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No more than a few hundred Hillary marchers were winding their way toward the Pepsi Center Tuesday morning, a few hours before their champion would sweep to the podium. Having read and heard a great deal of speculation about their intentions, I was interested to meet some of them in person.
The first one I approached, a gray-haired woman wearing a “TeamHillary” shirt, was waiting with a few friends as a TV crew prepared to interview her. Her apparent willingness to answer questions encouraged me to lead on the blunt side. “Do you know John McCain’s position on abortion, contraception, and the Court?”
“I sure do, and I’m for it, and for him,” she snapped back.
Just behind her was a sixtyish couple who, it turned out, did not support Hillary at all; they were only tagging along. Whom would they vote for? “Bob Barr, or the Constitution Party guy. Not McCain or Obama.” Why? “They’re both wrong on the issues. The big issue is that the border has to be sealed. All these illegals are killing us.”
I took my leave. Next up was Corina Aragon, a state delegate from Colorado, who was sitting on a bench sitting and holding a Hillary sign in front of her. She seemed wounded but somehow placid. She explained to me that Obama had, earlier in the campaign, said that if Hillary won the nomination, his supporters should not support her. She seemed sincere in her belief that this had happened, but even so, now she was reconciled and on-message. Hillary had told the Hispanic Caucus Monday morning that they should work as hard for Obama as they had worked for her. That was enough. When I told her about the TeamHillary faker I’d just run into, she confided that she herself had just seen three TV crews vying to interview another such Republican. This appalled her.
What did she make, I asked, of Hillary supporters who claimed not to know that John McCain is relentlessly anti-abortion? “They have to know,” she said, sighing. When she moved her sign, I saw that she was wearing a huge Obama button.
Aragon’s friend, Susan Stewart, had been for Obama from the beginning. What did she think was going on with the Hillaryites? “I doubt they know what they’re doing,” she said, adding that she’s a mental-health professional.
A minute later, Adela Solis from San Antonio told me she might vote for McCain. He would be contained by a Democratic Congress. What about abortion rights, I asked? “He’s lukewarm about that.” I begged to differ. McCain did go wobbly once, in 1999, the last time he reinvented himself, but otherwise he has been consistently opposed to abortion. “Abortion is important, sure,” Solis said, “but it’s not the only thing. McCain’s spent his career being an independent—not on all issues, but that’s what he’s known for.” Which was hard to dispute.
Another woman, younger, said she hadn’t decided how to vote. What was she waiting for? “I want Obama to say that he appreciates what Hillary has done.” She did not think this an unreasonable demand. The pure voice of identity politics spoke to her sweetly.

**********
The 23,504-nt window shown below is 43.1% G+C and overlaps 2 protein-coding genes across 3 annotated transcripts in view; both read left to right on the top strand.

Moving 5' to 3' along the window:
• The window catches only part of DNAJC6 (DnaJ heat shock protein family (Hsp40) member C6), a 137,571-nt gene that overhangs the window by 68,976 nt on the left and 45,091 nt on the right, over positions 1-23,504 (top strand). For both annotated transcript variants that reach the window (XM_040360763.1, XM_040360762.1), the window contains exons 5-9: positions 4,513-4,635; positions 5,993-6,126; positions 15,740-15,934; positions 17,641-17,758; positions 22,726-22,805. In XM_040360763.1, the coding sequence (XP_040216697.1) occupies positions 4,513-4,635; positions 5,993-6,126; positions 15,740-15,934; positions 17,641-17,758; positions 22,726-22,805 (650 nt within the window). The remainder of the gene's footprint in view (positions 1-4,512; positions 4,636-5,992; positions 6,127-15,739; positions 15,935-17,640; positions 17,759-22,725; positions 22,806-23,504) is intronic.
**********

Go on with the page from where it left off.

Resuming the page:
In the afternoon, I ran into another TeamHillary group on a downtown street. One of them had wrapped a sweatshirt around her waist that was emblazoned with PUMA, which is understood, with a wink, to mean both “People United Means Action” and “Party Unity My Ass.” (The rumor was that longtime Hillary supporter James Carville had taken to wearing Puma brand sneakers in solidarity with this fake movement.) I asked her if she cared about McCain’s views on abortion. “I’m for McCain,” she shot back. “I don’t know his position and I don’t care!”
I cast journalistic distance aside. How, I asked with no doubt unseemly intensity, could she be indifferent? Didn’t the issue matter? “Who cares what you think?” she said. “You men are always telling us what to think about abortion!”
All of this preceded Hillary’s speech Tuesday, in which she explained to her followers why they should unite behind Barack Obama in unambiguous terms: “Those are the reasons I support Barack Obama,” she said. “And those are the reasons you should, too.” The audience roared, as they did when she declared, “No way, no how, no McCain,” and again when she likened the Twin Cities Republican convention site to the twin worldviews of George Bush and John McCain. I was standing next to the Ohio delegation, which included several conspicuous TeamHillaryites. They were ecstatic.
And yet, afterward, by those weirdly binding filiations that string journalists into packs—and despite even the grave approval of the pundits—the story of Hillary diehards bolting the party remained the obsessive focus of the cable news networks. Directly after the speech, for instance, CNN decided to feature a Hillary delegate who, through deep sobs, said that Hillary had given a speech so “presidential” that it was all the more grievous that she wasn’t the nominee. A longtime Democratic loyalist, she never thought she’d find herself needing to be wooed more. But she did. It all depended on Obama, but she couldn’t quite say how. In the meantime, for those seeking solace in a lost cause, CNN would have to do.
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A small meteorite injured an adolescent German.
It was reported that House Minority Leader Nancy Pelosi called Trump to discuss issues relating to women and families, and Trump handed the phone to his daughter.
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"It is an interesting and somewhat macabre parlor game to play at a large gathering of one’s acquaintances: to speculate who in a showdown would go Nazi. By now, I think I know. I have gone through the experience many times—in Germany, in Austria, and in France. I have come to know the types: the born Nazis, the Nazis whom democracy itself has created, the certain-to-be fellow-travelers. And I also know those who never, under any conceivable circumstances, would become Nazis."